Edited by: Antonella Muraro
Allergic disease is associated with epilepsy in childhood: a US population-based study
Version of Record online: 20 NOV 2013
© 2013 John Wiley & Sons A/S. Published by John Wiley & Sons Ltd
Special Issue: Atopic dermatitis
Volume 69, Issue 1, pages 95–103, January 2014
How to Cite
Allergic disease is associated with epilepsy in childhood: a US population-based study. Allergy 2014; 69: 95–103., , .
- Issue online: 20 JAN 2014
- Version of Record online: 20 NOV 2013
- Manuscript Accepted: 8 OCT 2013
Vol. 69, Issue 10, 1428, Version of Record online: 9 SEP 2014
- food allergies;
- seizure disorders
Previous studies using animal models suggest an association between allergic disease and epilepsy. We sought to determine whether allergic disease is associated with epilepsy in children.
We used the 2007–2008 National Survey of Children's Health, a US population-based study of 91 642 children aged 0–17 years to determine the association between the prevalence of epilepsy and allergic disease, including asthma, atopic dermatitis (AD)/eczema, hay fever, and food allergies. Multivariate logistic regression models were constructed that controlled for confounding variables.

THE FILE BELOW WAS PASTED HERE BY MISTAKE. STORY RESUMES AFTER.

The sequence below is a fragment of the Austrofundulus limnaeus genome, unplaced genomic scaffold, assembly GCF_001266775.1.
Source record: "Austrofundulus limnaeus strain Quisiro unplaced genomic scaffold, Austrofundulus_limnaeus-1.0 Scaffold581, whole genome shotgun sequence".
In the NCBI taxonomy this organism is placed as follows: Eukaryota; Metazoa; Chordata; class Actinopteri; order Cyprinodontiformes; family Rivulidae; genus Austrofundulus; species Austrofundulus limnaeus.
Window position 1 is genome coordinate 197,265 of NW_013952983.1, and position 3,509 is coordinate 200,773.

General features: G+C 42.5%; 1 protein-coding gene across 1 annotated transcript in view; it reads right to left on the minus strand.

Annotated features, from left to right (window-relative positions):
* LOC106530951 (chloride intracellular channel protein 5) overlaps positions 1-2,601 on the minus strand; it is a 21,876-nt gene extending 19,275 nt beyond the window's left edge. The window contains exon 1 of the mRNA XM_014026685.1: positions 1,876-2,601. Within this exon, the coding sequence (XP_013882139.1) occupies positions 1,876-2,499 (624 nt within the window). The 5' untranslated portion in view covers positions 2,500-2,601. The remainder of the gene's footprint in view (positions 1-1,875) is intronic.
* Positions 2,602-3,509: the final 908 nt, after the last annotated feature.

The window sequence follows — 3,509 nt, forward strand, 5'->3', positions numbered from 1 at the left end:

The US lifetime prevalence of childhood epilepsy was 1.03% and was significantly associated with older age, male sex, lower household income, family structure and history of brain injury or concussion. Children with ≥1 allergic disease had more epilepsy in their lifetime than nonallergic children (logistic regression, adjusted odds ratio [95% confidence interval] = 1.79 [1.37–2.33]). Lifetime prevalence (2.30 [1.50–3.52]) and one-year prevalence of asthma (2.00 [1.41–2.84]), AD/eczema (1.73 [1.17–2.56]), hay fever (1.93 [1.41–2.65]) and food allergies (2.69 [1.38–4.01]) were associated with increased odds of ever being diagnosed with epilepsy. Similar results were found for current history of epilepsy. Severe AD/eczema (23.89 [1.34–11.32]) and hay fever (2.46 [1.11–5.41]) were associated with even higher odds of epilepsy compared with mild/moderate disease. As the number of allergic diseases increased, so did the odds of lifetime history and current history of epilepsy.
The US prevalence of epilepsy is associated with allergic diseases in children. Further studies are needed to determine whether allergic inflammation contributes toward epileptogenesis.